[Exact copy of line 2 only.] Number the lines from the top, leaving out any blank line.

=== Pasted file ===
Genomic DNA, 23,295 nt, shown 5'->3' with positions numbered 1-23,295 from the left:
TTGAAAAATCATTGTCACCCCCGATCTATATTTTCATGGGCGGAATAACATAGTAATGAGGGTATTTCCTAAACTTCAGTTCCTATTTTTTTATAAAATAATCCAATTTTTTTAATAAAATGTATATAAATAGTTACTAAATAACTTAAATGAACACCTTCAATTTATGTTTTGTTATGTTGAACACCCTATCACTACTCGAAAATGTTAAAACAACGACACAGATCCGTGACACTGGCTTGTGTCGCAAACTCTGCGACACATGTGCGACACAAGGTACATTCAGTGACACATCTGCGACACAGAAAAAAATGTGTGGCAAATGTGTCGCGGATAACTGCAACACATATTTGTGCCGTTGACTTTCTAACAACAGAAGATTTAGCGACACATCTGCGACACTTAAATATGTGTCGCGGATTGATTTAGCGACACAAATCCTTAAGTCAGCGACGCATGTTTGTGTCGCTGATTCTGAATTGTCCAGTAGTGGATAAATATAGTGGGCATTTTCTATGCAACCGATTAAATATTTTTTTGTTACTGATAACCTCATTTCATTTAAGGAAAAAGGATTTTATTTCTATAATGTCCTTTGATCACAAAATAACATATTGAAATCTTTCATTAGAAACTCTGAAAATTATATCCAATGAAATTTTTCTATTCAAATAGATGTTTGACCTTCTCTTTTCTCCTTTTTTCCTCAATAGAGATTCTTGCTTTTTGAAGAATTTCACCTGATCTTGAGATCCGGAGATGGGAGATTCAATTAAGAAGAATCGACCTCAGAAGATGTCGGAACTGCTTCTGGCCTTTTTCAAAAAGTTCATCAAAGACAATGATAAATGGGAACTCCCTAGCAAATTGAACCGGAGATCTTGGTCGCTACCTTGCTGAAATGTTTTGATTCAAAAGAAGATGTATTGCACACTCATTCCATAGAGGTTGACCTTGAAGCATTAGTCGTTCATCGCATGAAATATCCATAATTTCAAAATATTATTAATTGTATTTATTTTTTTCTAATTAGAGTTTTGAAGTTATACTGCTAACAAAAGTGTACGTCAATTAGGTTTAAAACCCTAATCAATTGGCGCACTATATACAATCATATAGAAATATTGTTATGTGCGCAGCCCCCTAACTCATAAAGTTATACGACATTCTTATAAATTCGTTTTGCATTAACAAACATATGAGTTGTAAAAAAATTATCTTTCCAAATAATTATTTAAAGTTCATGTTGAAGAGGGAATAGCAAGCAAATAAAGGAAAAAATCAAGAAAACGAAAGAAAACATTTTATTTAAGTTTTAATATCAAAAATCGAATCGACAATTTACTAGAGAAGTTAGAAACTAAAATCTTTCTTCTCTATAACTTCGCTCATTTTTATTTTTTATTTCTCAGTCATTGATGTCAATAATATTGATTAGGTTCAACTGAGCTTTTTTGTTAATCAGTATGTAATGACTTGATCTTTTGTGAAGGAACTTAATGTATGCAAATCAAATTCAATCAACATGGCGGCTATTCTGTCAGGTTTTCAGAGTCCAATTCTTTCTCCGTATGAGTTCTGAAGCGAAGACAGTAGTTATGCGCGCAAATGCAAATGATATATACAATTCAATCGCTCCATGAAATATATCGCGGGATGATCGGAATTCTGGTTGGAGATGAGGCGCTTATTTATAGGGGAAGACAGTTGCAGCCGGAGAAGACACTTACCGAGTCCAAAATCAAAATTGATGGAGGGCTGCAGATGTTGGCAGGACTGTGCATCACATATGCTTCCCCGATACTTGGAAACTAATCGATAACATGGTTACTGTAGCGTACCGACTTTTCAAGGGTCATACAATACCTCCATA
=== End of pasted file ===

TTGAAAAATCATTGTCACCCCCGATCTATATTTTCATGGGCGGAATAACATAGTAATGAGGGTATTTCCTAAACTTCAGTTCCTATTTTTTTATAAAATAATCCAATTTTTTTAATAAAATGTATATAAATAGTTACTAAATAACTTAAATGAACACCTTCAATTTATGTTTTGTTATGTTGAACACCCTATCACTACTCGAAAATGTTAAAACAACGACACAGATCCGTGACACTGGCTTGTGTCGCAAACTCTGCGACACATGTGCGACACAAGGTACATTCAGTGACACATCTGCGACACAGAAAAAAATGTGTGGCAAATGTGTCGCGGATAACTGCAACACATATTTGTGCCGTTGACTTTCTAACAACAGAAGATTTAGCGACACATCTGCGACACTTAAATATGTGTCGCGGATTGATTTAGCGACACAAATCCTTAAGTCAGCGACGCATGTTTGTGTCGCTGATTCTGAATTGTCCAGTAGTGGATAAATATAGTGGGCATTTTCTATGCAACCGATTAAATATTTTTTTGTTACTGATAACCTCATTTCATTTAAGGAAAAAGGATTTTATTTCTATAATGTCCTTTGATCACAAAATAACATATTGAAATCTTTCATTAGAAACTCTGAAAATTATATCCAATGAAATTTTTCTATTCAAATAGATGTTTGACCTTCTCTTTTCTCCTTTTTTCCTCAATAGAGATTCTTGCTTTTTGAAGAATTTCACCTGATCTTGAGATCCGGAGATGGGAGATTCAATTAAGAAGAATCGACCTCAGAAGATGTCGGAACTGCTTCTGGCCTTTTTCAAAAAGTTCATCAAAGACAATGATAAATGGGAACTCCCTAGCAAATTGAACCGGAGATCTTGGTCGCTACCTTGCTGAAATGTTTTGATTCAAAAGAAGATGTATTGCACACTCATTCCATAGAGGTTGACCTTGAAGCATTAGTCGTTCATCGCATGAAATATCCATAATTTCAAAATATTATTAATTGTATTTATTTTTTTCTAATTAGAGTTTTGAAGTTATACTGCTAACAAAAGTGTACGTCAATTAGGTTTAAAACCCTAATCAATTGGCGCACTATATACAATCATATAGAAATATTGTTATGTGCGCAGCCCCCTAACTCATAAAGTTATACGACATTCTTATAAATTCGTTTTGCATTAACAAACATATGAGTTGTAAAAAAATTATCTTTCCAAATAATTATTTAAAGTTCATGTTGAAGAGGGAATAGCAAGCAAATAAAGGAAAAAATCAAGAAAACGAAAGAAAACATTTTATTTAAGTTTTAATATCAAAAATCGAATCGACAATTTACTAGAGAAGTTAGAAACTAAAATCTTTCTTCTCTATAACTTCGCTCATTTTTATTTTTTATTTCTCAGTCATTGATGTCAATAATATTGATTAGGTTCAACTGAGCTTTTTTGTTAATCAGTATGTAATGACTTGATCTTTTGTGAAGGAACTTAATGTATGCAAATCAAATTCAATCAACATGGCGGCTATTCTGTCAGGTTTTCAGAGTCCAATTCTTTCTCCGTATGAGTTCTGAAGCGAAGACAGTAGTTATGCGCGCAAATGCAAATGATATATACAATTCAATCGCTCCATGAAATATATCGCGGGATGATCGGAATTCTGGTTGGAGATGAGGCGCTTATTTATAGGGGAAGACAGTTGCAGCCGGAGAAGACACTTACCGAGTCCAAAATCAAAATTGATGGAGGGCTGCAGATGTTGGCAGGACTGTGCATCACATATGCTTCCCCGATACTTGGAAACTAATCGATAACATGGTTACTGTAGCGTACCGACTTTTCAAGGGTCATACAATACCTCCATA